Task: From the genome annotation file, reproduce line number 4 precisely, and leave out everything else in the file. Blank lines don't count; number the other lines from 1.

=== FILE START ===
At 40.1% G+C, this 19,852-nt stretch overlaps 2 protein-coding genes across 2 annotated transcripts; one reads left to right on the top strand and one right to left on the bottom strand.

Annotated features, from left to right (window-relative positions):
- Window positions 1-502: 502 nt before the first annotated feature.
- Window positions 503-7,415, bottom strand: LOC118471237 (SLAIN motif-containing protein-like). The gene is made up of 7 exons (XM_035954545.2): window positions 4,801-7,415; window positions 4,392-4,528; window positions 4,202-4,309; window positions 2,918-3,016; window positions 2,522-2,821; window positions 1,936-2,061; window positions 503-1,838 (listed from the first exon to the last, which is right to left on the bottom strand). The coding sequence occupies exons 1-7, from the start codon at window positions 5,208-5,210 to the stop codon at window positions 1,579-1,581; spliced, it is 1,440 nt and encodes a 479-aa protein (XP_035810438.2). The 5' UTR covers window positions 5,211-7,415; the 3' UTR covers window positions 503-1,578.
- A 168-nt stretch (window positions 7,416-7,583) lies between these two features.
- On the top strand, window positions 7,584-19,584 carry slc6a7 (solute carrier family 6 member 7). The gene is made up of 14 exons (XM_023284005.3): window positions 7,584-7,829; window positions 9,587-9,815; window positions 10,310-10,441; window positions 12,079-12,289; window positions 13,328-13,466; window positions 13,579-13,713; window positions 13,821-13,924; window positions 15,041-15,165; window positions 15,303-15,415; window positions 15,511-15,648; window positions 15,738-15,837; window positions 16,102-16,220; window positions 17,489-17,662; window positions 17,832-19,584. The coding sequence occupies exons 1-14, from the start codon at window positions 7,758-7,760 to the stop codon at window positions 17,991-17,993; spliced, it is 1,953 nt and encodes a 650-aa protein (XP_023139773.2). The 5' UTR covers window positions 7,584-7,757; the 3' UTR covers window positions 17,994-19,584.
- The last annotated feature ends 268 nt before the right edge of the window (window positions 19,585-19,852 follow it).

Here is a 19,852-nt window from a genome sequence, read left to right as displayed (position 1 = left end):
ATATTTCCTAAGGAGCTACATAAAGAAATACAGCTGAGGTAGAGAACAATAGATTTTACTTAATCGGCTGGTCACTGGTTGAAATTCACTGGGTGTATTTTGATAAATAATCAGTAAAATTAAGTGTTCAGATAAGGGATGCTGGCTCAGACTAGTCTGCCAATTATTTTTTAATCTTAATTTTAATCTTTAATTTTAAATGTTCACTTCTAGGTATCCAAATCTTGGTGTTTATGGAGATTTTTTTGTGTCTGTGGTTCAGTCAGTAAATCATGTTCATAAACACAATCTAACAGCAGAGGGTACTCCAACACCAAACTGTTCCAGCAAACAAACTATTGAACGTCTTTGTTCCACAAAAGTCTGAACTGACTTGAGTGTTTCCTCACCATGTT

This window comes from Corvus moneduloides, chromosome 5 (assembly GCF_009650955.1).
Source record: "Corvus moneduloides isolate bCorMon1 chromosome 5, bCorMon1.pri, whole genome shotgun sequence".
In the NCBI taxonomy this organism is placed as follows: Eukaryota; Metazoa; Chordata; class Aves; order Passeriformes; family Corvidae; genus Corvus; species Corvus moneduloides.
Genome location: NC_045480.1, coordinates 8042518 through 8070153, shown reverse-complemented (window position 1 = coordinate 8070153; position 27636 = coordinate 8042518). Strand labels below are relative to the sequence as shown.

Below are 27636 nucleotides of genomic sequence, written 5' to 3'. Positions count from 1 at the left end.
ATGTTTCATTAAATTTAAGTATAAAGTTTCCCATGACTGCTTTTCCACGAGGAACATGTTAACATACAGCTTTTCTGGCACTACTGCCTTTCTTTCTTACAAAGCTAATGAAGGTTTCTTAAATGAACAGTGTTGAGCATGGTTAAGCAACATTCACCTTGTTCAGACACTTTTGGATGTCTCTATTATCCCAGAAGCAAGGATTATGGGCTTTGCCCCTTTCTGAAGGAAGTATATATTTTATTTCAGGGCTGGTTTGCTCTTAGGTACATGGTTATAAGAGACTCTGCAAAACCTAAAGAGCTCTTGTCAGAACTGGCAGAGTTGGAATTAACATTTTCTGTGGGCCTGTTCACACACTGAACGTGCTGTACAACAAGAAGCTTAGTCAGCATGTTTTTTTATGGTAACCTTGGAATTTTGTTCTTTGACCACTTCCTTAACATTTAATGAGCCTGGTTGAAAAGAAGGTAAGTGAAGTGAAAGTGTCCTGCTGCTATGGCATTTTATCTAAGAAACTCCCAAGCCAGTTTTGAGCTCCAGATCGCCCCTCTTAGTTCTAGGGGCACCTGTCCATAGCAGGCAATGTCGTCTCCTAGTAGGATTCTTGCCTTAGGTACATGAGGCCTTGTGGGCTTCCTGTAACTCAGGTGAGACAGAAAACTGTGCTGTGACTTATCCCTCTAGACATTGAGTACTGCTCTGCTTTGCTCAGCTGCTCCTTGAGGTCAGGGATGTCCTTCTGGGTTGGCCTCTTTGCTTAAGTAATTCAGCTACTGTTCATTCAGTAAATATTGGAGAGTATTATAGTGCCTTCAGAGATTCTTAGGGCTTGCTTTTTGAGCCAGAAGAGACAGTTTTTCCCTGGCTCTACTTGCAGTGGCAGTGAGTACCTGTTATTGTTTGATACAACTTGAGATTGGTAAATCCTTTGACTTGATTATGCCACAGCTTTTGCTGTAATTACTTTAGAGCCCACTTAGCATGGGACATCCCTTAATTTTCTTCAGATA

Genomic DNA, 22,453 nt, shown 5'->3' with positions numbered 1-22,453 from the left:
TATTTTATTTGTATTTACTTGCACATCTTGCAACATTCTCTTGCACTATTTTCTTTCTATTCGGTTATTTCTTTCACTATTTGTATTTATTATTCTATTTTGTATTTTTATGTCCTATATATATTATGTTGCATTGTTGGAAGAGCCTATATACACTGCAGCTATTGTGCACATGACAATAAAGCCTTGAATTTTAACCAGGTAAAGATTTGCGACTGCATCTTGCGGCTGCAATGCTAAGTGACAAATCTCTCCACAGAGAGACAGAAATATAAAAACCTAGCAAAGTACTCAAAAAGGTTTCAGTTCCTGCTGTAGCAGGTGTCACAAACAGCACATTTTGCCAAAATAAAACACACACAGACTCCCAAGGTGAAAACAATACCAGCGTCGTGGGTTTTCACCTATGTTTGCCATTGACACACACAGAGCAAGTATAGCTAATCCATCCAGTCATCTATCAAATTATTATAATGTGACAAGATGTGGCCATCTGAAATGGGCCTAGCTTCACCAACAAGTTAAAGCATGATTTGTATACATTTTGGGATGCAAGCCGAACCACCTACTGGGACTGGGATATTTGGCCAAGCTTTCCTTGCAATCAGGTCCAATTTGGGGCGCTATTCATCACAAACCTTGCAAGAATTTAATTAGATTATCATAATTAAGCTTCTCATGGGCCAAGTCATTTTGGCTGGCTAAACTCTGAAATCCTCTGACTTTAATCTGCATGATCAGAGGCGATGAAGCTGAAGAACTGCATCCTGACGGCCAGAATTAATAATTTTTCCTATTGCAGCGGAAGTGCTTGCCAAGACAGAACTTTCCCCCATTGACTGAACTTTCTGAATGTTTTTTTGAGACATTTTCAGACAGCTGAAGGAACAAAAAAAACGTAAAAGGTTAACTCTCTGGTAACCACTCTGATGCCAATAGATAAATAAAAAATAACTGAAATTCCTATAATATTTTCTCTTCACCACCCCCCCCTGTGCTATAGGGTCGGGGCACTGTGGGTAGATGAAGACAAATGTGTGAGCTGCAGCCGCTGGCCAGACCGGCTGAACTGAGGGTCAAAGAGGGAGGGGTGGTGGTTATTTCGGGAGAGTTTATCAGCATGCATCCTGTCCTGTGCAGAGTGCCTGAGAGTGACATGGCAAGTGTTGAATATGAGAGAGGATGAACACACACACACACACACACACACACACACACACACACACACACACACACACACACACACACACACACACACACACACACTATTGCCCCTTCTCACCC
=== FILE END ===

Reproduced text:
- Window positions 503-7,415, bottom strand: LOC118471237 (SLAIN motif-containing protein-like). The gene is made up of 7 exons (XM_035954545.2): window positions 4,801-7,415; window positions 4,392-4,528; window positions 4,202-4,309; window positions 2,918-3,016; window positions 2,522-2,821; window positions 1,936-2,061; window positions 503-1,838 (listed from the first exon to the last, which is right to left on the bottom strand). The coding sequence occupies exons 1-7, from the start codon at window positions 5,208-5,210 to the stop codon at window positions 1,579-1,581; spliced, it is 1,440 nt and encodes a 479-aa protein (XP_035810438.2). The 5' UTR covers window positions 5,211-7,415; the 3' UTR covers window positions 503-1,578.